KB Brookins


KB Brookins is from Stop Six, Fort Worth, Texas. They are a Black queer nonbinary poet, educator, organizer, and lover of most plants/people. They want to be your friend as well as your reminder to think in abundance. They have words published in Cincinnati Review, The Offing, ANMLY, and other equally pretty places. Their chapbook How To Identify Yourself with a Wound (Kallisto Gaia Press, 2022) won the 2021 Saguaro Poetry Prize. It was written with support from workshops with Lambda Literary, In Surreal Life, The Watering Hole, The Hurston/Wright Foundation, The Speakeasy Project, and Winter Tangerine. They are currently a PEN America Emerging Writers fellow and an African American Leadership Institute - Austin fellow. They’ve founded and led many initiatives such as Interfaces and Embrace Austin but currently are a student in the University of Texas at Austin’s Masters in Social Work program. Follow them on twitter or instagram at @earthtokb and access their exclusive teaching, writing, and zine content on patreon. They run a newsletter called Out of This World. They live in Austin, TX where they are writing books and trying their best. Source

Spondylolisthesis, or why I eat Taco Bell

I grab a #7 when I am my most depressed. Like today,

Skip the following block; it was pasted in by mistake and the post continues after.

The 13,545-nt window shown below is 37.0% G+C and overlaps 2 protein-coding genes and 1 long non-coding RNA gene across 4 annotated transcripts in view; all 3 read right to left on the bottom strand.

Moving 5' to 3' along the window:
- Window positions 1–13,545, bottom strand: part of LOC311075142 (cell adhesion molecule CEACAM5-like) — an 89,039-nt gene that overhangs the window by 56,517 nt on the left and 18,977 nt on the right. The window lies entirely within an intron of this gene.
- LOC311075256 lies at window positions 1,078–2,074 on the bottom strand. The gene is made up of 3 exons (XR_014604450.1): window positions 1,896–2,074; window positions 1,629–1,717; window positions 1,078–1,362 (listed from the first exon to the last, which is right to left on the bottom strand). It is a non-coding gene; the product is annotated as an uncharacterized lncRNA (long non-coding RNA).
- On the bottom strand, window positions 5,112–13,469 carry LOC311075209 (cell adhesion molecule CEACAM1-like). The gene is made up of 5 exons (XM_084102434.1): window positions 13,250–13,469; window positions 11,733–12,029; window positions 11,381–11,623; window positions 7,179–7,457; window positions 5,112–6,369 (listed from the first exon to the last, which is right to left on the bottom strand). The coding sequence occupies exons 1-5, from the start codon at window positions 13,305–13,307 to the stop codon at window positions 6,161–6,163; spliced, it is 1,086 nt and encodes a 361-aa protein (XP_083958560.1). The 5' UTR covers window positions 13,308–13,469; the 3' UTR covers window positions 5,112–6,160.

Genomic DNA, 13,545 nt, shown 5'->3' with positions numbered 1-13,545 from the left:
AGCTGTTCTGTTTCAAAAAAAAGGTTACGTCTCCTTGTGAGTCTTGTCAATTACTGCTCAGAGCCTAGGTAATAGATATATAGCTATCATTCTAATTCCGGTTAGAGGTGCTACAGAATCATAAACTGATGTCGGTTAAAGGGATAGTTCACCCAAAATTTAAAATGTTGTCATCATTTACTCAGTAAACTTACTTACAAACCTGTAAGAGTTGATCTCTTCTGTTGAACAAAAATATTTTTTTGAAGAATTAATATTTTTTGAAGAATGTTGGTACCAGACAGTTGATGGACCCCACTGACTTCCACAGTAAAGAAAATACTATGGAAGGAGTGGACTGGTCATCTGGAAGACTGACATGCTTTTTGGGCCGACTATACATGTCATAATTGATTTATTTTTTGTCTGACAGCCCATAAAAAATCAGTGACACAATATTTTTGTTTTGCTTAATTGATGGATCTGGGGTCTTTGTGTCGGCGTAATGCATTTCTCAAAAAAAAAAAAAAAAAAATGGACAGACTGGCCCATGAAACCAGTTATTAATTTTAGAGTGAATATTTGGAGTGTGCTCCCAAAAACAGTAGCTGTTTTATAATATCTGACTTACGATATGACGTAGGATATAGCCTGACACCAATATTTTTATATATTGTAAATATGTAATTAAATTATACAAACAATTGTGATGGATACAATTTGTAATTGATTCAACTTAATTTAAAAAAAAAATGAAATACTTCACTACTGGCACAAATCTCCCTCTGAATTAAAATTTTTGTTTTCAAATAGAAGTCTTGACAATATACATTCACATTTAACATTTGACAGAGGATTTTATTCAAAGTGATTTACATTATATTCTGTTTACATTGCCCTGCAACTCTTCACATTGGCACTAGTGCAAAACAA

scarfing down a Crunchwrap Supreme to drown out


the dagger & twist from my lower back. Like when

the Baja Blast drowned out the Black boi asking


for anger to save them in my throat; my back hurts

in a country who wants to disable me. What feels


better than a hard-shell medicine, a lover (read: stranger)

asking if you need anything else. so I stuff my sadness


with hot sauce packets. My gifts come wrapped

in hexagons, too sexy for my pain. Weary needs


saving as much as it needs flavor & a country not bent

on Black suffering. What is your after-appointment fix?

Mine costs $7.22. Mine is fractures with enough

decency to come packed with straws and napkins.


What does your healing cost?





Literary Movements:


Anthology Years:




Health & Illness

Mental Health

Racial Injustice

Literary Devices:


an expression designed to call something to mind without mentioning it explicitly; an indirect or passing reference

Extended Metaphor

a metaphor that extends through several lines or even an entire poem

Rhetorical Question

a question asked for effect, not necessarily to be answered